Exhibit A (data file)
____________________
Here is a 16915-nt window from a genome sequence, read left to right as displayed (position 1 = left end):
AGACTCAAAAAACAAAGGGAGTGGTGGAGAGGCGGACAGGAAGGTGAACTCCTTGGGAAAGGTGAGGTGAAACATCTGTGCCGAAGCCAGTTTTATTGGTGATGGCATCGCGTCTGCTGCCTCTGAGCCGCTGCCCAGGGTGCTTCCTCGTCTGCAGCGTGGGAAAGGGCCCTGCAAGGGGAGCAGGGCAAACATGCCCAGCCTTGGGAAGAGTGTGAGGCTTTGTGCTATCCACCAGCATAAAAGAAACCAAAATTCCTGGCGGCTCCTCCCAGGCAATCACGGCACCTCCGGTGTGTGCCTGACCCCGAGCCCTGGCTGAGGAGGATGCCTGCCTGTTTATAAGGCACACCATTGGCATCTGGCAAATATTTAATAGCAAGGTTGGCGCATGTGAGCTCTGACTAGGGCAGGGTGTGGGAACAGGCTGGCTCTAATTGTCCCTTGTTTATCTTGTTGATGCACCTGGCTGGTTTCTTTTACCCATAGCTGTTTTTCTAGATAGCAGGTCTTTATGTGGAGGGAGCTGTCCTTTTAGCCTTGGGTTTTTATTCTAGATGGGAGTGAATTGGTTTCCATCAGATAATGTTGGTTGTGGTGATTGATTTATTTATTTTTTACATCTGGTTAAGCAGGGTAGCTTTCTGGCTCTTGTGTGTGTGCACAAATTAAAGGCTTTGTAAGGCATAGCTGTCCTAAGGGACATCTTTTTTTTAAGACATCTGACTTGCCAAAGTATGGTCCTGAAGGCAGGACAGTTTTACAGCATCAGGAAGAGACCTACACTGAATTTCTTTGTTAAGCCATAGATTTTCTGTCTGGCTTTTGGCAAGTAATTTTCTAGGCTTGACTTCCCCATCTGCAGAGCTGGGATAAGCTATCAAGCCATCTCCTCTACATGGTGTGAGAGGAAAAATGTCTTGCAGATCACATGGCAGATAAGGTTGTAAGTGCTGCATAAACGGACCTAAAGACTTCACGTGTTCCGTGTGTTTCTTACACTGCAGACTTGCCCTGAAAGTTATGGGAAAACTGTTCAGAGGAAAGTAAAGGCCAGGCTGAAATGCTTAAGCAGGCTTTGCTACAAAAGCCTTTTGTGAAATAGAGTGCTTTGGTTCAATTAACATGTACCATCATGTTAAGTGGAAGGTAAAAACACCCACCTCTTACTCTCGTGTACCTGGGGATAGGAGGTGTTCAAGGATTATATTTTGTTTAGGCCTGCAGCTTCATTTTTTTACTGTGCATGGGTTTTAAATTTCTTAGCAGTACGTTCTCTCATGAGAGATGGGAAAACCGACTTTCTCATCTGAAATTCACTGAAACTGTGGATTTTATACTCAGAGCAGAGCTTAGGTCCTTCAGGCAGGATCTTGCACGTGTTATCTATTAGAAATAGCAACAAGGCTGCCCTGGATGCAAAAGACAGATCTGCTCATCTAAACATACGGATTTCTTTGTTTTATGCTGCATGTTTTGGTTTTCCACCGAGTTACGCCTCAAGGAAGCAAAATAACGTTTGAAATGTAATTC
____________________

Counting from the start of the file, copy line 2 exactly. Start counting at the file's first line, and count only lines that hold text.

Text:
AGACTCAAAAAACAAAGGGAGTGGTGGAGAGGCGGACAGGAAGGTGAACTCCTTGGGAAAGGTGAGGTGAAACATCTGTGCCGAAGCCAGTTTTATTGGTGATGGCATCGCGTCTGCTGCCTCTGAGCCGCTGCCCAGGGTGCTTCCTCGTCTGCAGCGTGGGAAAGGGCCCTGCAAGGGGAGCAGGGCAAACATGCCCAGCCTTGGGAAGAGTGTGAGGCTTTGTGCTATCCACCAGCATAAAAGAAACCAAAATTCCTGGCGGCTCCTCCCAGGCAATCACGGCACCTCCGGTGTGTGCCTGACCCCGAGCCCTGGCTGAGGAGGATGCCTGCCTGTTTATAAGGCACACCATTGGCATCTGGCAAATATTTAATAGCAAGGTTGGCGCATGTGAGCTCTGACTAGGGCAGGGTGTGGGAACAGGCTGGCTCTAATTGTCCCTTGTTTATCTTGTTGATGCACCTGGCTGGTTTCTTTTACCCATAGCTGTTTTTCTAGATAGCAGGTCTTTATGTGGAGGGAGCTGTCCTTTTAGCCTTGGGTTTTTATTCTAGATGGGAGTGAATTGGTTTCCATCAGATAATGTTGGTTGTGGTGATTGATTTATTTATTTTTTACATCTGGTTAAGCAGGGTAGCTTTCTGGCTCTTGTGTGTGTGCACAAATTAAAGGCTTTGTAAGGCATAGCTGTCCTAAGGGACATCTTTTTTTTAAGACATCTGACTTGCCAAAGTATGGTCCTGAAGGCAGGACAGTTTTACAGCATCAGGAAGAGACCTACACTGAATTTCTTTGTTAAGCCATAGATTTTCTGTCTGGCTTTTGGCAAGTAATTTTCTAGGCTTGACTTCCCCATCTGCAGAGCTGGGATAAGCTATCAAGCCATCTCCTCTACATGGTGTGAGAGGAAAAATGTCTTGCAGATCACATGGCAGATAAGGTTGTAAGTGCTGCATAAACGGACCTAAAGACTTCACGTGTTCCGTGTGTTTCTTACACTGCAGACTTGCCCTGAAAGTTATGGGAAAACTGTTCAGAGGAAAGTAAAGGCCAGGCTGAAATGCTTAAGCAGGCTTTGCTACAAAAGCCTTTTGTGAAATAGAGTGCTTTGGTTCAATTAACATGTACCATCATGTTAAGTGGAAGGTAAAAACACCCACCTCTTACTCTCGTGTACCTGGGGATAGGAGGTGTTCAAGGATTATATTTTGTTTAGGCCTGCAGCTTCATTTTTTTACTGTGCATGGGTTTTAAATTTCTTAGCAGTACGTTCTCTCATGAGAGATGGGAAAACCGACTTTCTCATCTGAAATTCACTGAAACTGTGGATTTTATACTCAGAGCAGAGCTTAGGTCCTTCAGGCAGGATCTTGCACGTGTTATCTATTAGAAATAGCAACAAGGCTGCCCTGGATGCAAAAGACAGATCTGCTCATCTAAACATACGGATTTCTTTGTTTTATGCTGCATGTTTTGGTTTTCCACCGAGTTACGCCTCAAGGAAGCAAAATAACGTTTGAAATGTAATTC